Types of Research
- (-) Remove East Africa Region and Selected Countries filter East Africa Region and Selected Countries
- (-) Remove Political Economy & Governance filter Political Economy & Governance
- (-) Remove Market & Value Chain Analysis filter Market & Value Chain Analysis
- (-) Remove Global filter Global
- (-) Remove 2017 filter 2017
- (-) Remove LSMS & LSMS-ISA filter LSMS & LSMS-ISA
- (-) Remove Environment & Climate Change filter Environment & Climate Change
- (-) Remove FAOSTAT filter FAOSTAT
- (-) Remove 2008 filter 2008
- (-) Remove West Africa Region and Selected Countries filter West Africa Region and Selected Countries
- (-) Remove Global & Regional Public Goods filter Global & Regional Public Goods
According to AGRA's 2017 Africa Agriculture Status Report, smallholder farmers make up to about 70% of the population in Africa. The report finds that 500 million smallholder farms around the world provide livelihoods for more than 2 billion people and produce about 80% of the food in sub-Saharan Africa and Asia. Many development interventions and policies therefore target smallholder farm households with the goals of increasing their productivity and promoting agricultural transformation. Of particular interest for agricultural transformation is the degree to which smallholder farm households are commercializating their agricultural outputs, and diversifying their income sources away from agriculture. In this project, EPAR uses data from the World Bank's Living Standards Measurement Study - Integrated Surveys on Agriculture (LSMS-ISA) to analyze and compare characteristics of smallholder farm households at different levels of crop commercialization and reliance on farm income, and to evaluate implications of using different criteria for defining "smallholder" households for conclusions on trends in agricultural transformation for those households.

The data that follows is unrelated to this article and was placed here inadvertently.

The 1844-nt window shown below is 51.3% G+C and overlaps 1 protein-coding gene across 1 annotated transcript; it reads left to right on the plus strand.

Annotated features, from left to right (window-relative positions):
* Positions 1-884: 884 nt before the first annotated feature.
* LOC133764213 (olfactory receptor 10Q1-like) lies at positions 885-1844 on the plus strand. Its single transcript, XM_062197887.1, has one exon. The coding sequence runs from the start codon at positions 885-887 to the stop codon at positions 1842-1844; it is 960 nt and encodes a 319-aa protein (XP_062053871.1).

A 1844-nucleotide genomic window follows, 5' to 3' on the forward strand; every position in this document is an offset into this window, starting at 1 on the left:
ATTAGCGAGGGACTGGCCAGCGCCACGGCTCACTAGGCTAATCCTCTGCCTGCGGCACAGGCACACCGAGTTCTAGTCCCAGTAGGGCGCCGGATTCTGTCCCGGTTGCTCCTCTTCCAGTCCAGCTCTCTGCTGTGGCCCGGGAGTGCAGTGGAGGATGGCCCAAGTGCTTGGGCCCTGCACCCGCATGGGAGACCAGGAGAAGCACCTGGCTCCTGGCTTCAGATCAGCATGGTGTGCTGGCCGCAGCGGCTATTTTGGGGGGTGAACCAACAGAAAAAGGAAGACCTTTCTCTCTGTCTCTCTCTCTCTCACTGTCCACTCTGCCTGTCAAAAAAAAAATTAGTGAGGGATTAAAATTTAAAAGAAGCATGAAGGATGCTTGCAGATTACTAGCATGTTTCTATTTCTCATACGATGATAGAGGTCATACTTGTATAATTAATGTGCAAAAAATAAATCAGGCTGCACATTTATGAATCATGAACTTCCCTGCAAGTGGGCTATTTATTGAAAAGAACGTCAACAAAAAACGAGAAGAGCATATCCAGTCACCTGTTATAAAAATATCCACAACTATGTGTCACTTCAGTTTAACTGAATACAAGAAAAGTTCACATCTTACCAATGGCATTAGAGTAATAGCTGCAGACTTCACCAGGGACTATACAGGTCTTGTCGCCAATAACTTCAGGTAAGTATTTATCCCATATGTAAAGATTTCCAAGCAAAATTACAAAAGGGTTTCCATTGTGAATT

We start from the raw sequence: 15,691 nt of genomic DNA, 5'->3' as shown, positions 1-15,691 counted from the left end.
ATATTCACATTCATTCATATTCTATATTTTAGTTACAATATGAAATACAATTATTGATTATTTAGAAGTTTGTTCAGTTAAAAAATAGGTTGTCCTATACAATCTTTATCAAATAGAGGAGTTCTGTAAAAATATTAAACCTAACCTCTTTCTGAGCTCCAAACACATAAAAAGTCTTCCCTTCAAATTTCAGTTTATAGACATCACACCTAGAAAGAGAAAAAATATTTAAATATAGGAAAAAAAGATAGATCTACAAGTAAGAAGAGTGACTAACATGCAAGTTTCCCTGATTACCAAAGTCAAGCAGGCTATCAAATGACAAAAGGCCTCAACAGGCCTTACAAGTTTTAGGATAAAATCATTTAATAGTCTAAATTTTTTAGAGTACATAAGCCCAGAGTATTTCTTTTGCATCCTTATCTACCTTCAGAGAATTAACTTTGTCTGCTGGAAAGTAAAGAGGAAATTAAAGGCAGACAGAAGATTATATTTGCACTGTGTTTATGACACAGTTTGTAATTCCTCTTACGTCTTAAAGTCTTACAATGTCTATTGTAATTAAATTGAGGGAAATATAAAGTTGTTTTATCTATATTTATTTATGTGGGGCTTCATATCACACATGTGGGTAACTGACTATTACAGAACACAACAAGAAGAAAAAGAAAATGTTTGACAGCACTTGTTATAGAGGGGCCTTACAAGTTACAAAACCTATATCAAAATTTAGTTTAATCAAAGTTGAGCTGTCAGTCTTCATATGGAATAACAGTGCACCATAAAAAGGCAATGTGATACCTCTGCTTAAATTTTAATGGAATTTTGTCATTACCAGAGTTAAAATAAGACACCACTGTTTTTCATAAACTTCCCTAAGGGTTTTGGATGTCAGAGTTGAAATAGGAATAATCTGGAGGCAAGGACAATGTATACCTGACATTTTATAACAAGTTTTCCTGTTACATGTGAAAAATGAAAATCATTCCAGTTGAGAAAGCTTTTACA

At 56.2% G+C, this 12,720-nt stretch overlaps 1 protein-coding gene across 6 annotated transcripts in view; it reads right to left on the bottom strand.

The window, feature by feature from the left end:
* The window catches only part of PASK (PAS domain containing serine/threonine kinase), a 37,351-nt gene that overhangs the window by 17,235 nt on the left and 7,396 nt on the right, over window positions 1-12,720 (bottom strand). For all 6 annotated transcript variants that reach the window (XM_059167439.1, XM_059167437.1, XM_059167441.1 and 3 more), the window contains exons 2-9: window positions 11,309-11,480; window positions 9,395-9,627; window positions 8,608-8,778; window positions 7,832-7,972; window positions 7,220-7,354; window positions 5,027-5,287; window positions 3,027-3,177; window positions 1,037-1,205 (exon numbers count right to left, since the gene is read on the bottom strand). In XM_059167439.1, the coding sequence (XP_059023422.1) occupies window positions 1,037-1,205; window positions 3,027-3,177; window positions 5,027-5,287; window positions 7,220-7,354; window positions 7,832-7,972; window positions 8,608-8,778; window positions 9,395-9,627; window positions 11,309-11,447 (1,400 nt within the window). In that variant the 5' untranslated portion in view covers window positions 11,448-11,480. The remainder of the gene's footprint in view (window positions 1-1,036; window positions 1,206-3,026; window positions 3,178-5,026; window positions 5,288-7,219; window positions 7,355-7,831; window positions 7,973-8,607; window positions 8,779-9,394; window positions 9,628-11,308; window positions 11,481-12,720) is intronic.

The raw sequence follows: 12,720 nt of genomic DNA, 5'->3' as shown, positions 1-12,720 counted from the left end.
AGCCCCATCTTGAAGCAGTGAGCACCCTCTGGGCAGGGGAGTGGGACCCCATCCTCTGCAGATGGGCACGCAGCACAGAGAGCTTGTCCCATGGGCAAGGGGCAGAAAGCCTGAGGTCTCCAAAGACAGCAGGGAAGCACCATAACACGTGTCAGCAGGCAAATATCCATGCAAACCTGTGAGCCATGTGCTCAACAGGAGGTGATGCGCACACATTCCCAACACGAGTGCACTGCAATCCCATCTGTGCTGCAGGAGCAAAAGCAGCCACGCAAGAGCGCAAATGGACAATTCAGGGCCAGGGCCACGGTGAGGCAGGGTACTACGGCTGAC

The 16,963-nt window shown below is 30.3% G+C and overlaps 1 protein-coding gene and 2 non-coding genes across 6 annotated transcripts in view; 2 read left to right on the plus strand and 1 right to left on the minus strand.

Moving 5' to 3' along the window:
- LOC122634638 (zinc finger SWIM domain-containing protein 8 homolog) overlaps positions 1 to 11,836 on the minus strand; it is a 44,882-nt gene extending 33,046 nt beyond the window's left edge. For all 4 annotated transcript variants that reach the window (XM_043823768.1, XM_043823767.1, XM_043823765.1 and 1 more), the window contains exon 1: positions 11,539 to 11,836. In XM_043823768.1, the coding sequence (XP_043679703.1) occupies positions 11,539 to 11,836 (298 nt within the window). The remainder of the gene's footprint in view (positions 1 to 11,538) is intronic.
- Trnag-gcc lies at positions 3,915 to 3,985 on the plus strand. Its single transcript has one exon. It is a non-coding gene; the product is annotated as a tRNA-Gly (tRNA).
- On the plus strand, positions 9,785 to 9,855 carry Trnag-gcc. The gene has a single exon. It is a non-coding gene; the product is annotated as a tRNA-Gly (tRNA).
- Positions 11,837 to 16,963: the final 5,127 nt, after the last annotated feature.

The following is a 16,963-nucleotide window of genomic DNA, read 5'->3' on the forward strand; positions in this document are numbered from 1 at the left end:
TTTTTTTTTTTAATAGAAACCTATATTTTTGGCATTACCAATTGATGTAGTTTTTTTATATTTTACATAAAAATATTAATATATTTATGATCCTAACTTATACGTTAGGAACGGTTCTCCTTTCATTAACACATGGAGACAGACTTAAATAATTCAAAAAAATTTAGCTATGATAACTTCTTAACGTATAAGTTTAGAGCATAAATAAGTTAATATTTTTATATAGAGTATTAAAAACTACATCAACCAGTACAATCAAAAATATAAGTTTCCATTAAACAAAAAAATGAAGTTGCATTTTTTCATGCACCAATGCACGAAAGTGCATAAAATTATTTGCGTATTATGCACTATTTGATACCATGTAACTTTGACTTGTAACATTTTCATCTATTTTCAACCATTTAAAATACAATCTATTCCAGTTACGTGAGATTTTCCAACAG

An ongoing stream of EPAR research considers how public good characteristics of different types of research and development (R&D) and the motivations of different providers of R&D funding affect the relative advantages of alternative funding sources. For this project, we seek to summarize the key public good characteristics of R&D investment for agriculture in general and for different subsets of crops, and hypothesize how these characteristics might be expected to affect public, private, or philanthropic funders’ investment decisions.